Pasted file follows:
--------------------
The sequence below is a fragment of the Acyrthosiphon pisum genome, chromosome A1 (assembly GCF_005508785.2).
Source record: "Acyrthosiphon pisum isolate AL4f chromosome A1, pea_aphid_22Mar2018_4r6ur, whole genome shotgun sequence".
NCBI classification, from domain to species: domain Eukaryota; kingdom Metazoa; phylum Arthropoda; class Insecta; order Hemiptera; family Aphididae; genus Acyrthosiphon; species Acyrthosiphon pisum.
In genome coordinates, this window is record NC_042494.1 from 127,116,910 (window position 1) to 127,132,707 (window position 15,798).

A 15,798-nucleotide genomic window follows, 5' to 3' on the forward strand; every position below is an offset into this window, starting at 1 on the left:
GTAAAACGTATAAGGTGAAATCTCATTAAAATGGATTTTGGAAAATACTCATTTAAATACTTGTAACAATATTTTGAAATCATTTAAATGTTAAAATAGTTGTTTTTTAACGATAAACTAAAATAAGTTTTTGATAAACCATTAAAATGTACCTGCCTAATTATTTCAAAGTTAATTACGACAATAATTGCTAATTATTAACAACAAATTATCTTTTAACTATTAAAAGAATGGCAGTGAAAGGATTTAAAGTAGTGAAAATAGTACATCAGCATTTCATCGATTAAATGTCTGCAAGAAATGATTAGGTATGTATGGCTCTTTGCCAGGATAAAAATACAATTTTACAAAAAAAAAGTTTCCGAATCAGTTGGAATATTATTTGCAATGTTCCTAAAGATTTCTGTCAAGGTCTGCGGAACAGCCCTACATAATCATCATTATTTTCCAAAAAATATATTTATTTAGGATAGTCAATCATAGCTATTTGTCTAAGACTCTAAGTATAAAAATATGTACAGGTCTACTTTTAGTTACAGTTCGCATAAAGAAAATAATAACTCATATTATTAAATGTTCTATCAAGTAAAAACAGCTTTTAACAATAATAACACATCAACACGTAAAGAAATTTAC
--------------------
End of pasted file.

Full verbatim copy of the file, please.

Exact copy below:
The sequence below is a fragment of the Acyrthosiphon pisum genome, chromosome A1 (assembly GCF_005508785.2).
Source record: "Acyrthosiphon pisum isolate AL4f chromosome A1, pea_aphid_22Mar2018_4r6ur, whole genome shotgun sequence".
NCBI classification, from domain to species: domain Eukaryota; kingdom Metazoa; phylum Arthropoda; class Insecta; order Hemiptera; family Aphididae; genus Acyrthosiphon; species Acyrthosiphon pisum.
In genome coordinates, this window is record NC_042494.1 from 127,116,910 (window position 1) to 127,132,707 (window position 15,798).

A 15,798-nucleotide genomic window follows, 5' to 3' on the forward strand; every position below is an offset into this window, starting at 1 on the left:
GTAAAACGTATAAGGTGAAATCTCATTAAAATGGATTTTGGAAAATACTCATTTAAATACTTGTAACAATATTTTGAAATCATTTAAATGTTAAAATAGTTGTTTTTTAACGATAAACTAAAATAAGTTTTTGATAAACCATTAAAATGTACCTGCCTAATTATTTCAAAGTTAATTACGACAATAATTGCTAATTATTAACAACAAATTATCTTTTAACTATTAAAAGAATGGCAGTGAAAGGATTTAAAGTAGTGAAAATAGTACATCAGCATTTCATCGATTAAATGTCTGCAAGAAATGATTAGGTATGTATGGCTCTTTGCCAGGATAAAAATACAATTTTACAAAAAAAAAGTTTCCGAATCAGTTGGAATATTATTTGCAATGTTCCTAAAGATTTCTGTCAAGGTCTGCGGAACAGCCCTACATAATCATCATTATTTTCCAAAAAATATATTTATTTAGGATAGTCAATCATAGCTATTTGTCTAAGACTCTAAGTATAAAAATATGTACAGGTCTACTTTTAGTTACAGTTCGCATAAAGAAAATAATAACTCATATTATTAAATGTTCTATCAAGTAAAAACAGCTTTTAACAATAATAACACATCAACACGTAAAGAAATTTAC